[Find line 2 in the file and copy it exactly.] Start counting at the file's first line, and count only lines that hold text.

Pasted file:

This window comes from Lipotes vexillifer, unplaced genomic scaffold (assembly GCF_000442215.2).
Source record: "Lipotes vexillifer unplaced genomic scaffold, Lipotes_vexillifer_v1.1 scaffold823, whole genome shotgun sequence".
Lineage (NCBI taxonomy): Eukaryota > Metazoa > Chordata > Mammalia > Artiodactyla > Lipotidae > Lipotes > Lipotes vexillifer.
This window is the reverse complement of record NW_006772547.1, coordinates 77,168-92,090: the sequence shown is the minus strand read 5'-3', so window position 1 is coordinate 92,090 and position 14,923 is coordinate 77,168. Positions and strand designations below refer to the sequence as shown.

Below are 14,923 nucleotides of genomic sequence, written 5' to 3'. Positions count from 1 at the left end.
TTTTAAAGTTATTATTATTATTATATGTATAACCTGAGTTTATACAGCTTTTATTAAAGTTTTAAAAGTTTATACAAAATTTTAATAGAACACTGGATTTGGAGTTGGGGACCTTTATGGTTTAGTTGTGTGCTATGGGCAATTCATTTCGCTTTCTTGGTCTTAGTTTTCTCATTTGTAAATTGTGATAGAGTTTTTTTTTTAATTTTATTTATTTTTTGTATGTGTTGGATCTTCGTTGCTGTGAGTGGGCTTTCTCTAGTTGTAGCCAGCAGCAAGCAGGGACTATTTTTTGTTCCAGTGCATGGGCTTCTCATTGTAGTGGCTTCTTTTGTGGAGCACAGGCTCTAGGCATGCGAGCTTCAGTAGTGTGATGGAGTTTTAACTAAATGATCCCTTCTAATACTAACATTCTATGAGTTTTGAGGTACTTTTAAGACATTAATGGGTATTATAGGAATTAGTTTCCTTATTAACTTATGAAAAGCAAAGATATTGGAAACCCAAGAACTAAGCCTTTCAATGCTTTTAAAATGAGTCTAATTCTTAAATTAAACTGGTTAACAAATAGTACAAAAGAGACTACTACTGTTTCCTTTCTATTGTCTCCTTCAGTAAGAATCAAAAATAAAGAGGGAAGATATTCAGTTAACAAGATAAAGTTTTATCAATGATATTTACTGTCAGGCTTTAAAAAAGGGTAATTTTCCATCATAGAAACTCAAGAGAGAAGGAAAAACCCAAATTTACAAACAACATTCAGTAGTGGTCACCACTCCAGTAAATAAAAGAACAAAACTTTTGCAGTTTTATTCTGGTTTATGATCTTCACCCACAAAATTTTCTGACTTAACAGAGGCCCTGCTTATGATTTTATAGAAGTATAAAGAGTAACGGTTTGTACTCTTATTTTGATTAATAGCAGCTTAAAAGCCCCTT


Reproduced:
Source record: "Lipotes vexillifer unplaced genomic scaffold, Lipotes_vexillifer_v1.1 scaffold823, whole genome shotgun sequence".